Why is it that Banqueting Managers or staff dealing with (restaurant and hotel) reservations don’t make sure that the lifts within the hotel and from the parking garage into the hotel are in working order? Surely if you know a disabled person is coming, you can check to make sure the lifts are working and get maintenance to fix them before the date of the reservation – especially on celebratory days like Mother’s Day or Father’s Day (when many mothers or fathers themselves are aged and have mobility issues – that’s besides the disabled people).
f) Staff training – everyone in the hospitality industry – the entire staff from Front of Office, to kitchen, waiters etc receive exceptional training and one seldom has any reason to complain about their service. However, nobody within the Managing structure deems it necessary for Disability Awareness training – why is that?
Coming back to my recent personal experience when trying to take my mother out for lunch on Mother’s Day – besides the Porter not knowing how to transport someone in a wheelchair, the restaurant Manager also had no idea what to do when I finally reached the restaurant.
Without consulting me, he removed one chair from the table assuming I was going to sit in the wheelchair for the entire time I was there (it is not only uncomfortable but in certain instances could cause pain or discomfort if in the wheelchair for too long). When I asked him to bring the chair back to the table so I could get out of the wheelchair to sit at the table, he kept pushing the chair right up against the front of the wheelchair even after I made it clear to him and the Porter that I needed space between the two so I could first get up out of the wheelchair and then sit on the chair. All this caused such a stir I had all the patrons in the restaurant staring at me, which was very embarrassing to say the least.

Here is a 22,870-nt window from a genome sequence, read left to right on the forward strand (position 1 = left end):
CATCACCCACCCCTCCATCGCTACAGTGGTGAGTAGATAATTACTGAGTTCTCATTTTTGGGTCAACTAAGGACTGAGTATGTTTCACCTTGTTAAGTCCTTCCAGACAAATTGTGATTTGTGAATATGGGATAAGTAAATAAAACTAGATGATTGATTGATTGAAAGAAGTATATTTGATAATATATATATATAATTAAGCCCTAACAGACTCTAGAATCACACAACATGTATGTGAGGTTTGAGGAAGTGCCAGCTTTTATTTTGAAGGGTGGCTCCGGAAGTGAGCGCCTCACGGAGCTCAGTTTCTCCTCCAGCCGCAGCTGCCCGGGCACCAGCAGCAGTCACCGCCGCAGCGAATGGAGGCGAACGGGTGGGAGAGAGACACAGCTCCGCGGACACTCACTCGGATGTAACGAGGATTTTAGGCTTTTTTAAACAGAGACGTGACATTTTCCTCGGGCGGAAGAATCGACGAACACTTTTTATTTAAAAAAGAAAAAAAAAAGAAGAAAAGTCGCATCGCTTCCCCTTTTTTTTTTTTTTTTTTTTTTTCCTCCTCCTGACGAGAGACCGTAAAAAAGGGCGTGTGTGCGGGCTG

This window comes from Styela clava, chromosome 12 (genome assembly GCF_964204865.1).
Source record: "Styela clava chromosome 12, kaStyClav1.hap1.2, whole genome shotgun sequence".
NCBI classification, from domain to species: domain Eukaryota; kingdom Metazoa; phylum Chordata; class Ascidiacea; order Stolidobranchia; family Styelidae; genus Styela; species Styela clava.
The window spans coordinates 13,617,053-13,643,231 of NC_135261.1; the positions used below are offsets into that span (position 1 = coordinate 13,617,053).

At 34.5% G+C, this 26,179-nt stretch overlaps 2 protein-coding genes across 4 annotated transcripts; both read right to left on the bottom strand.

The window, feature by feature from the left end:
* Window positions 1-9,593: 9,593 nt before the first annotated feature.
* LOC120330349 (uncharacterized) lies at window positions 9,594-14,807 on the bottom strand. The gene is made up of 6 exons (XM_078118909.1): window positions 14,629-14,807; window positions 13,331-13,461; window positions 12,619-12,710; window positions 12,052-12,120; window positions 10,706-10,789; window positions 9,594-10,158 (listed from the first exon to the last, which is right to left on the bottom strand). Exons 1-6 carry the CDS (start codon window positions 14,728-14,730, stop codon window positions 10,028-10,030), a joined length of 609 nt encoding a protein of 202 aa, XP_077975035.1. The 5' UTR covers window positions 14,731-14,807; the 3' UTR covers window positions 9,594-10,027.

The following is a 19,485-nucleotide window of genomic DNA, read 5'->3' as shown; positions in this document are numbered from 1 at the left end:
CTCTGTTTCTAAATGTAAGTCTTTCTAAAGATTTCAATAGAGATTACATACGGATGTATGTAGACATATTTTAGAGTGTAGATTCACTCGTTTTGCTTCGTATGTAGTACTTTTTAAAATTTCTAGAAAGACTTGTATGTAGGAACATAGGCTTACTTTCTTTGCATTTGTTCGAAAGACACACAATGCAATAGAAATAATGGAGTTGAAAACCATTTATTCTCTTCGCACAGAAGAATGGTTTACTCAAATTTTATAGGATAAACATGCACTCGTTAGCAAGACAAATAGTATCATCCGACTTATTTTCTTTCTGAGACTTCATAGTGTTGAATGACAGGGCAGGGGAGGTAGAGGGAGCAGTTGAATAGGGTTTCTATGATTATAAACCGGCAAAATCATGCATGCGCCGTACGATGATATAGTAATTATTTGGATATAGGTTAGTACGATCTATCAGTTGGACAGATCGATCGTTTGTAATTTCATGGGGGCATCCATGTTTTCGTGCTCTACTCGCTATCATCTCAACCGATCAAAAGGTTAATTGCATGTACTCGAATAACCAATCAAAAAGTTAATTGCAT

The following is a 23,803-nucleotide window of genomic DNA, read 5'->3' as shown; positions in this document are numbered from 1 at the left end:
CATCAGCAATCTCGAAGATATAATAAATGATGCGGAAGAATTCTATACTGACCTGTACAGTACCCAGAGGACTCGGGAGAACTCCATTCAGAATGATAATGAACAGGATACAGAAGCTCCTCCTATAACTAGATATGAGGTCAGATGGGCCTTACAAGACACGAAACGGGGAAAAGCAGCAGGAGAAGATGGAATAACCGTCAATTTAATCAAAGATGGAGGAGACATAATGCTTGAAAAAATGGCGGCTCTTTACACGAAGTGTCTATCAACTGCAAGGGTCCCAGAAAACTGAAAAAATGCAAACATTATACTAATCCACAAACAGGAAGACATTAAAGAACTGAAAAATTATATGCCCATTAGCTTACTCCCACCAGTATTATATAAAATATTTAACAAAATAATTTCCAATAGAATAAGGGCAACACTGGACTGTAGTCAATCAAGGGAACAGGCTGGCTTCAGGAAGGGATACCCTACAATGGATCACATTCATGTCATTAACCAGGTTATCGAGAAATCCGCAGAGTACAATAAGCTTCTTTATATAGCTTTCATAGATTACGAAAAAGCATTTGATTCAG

Why is it that people in general are so totally clueless when it comes to dealing with those with mobility impairments? I am not the first and only person with a mobility impairment (not in a wheelchair) and certainly will not be the last. My experience this past weekend was not the first of its kind and I can guarantee will not be the last.
The problems I have experienced this past weekend, I have experienced at hotels/restaurants in Johannesburg, Limpopo, North West, Free State – just about every province I can think of, so it is not specific to the Western Cape only.
The disabled (those in wheelchairs and those who use other assistive devices) have been with us for generations and will be with us for generations to come. When are we going to open our eyes and try (even if just for one day) to live life through their eyes?
How long is it going to take for able-bodied people to realise that they could become disabled within a second and have to live with the limitations of the disabled person?
When will we ever learn? Will we ever learn?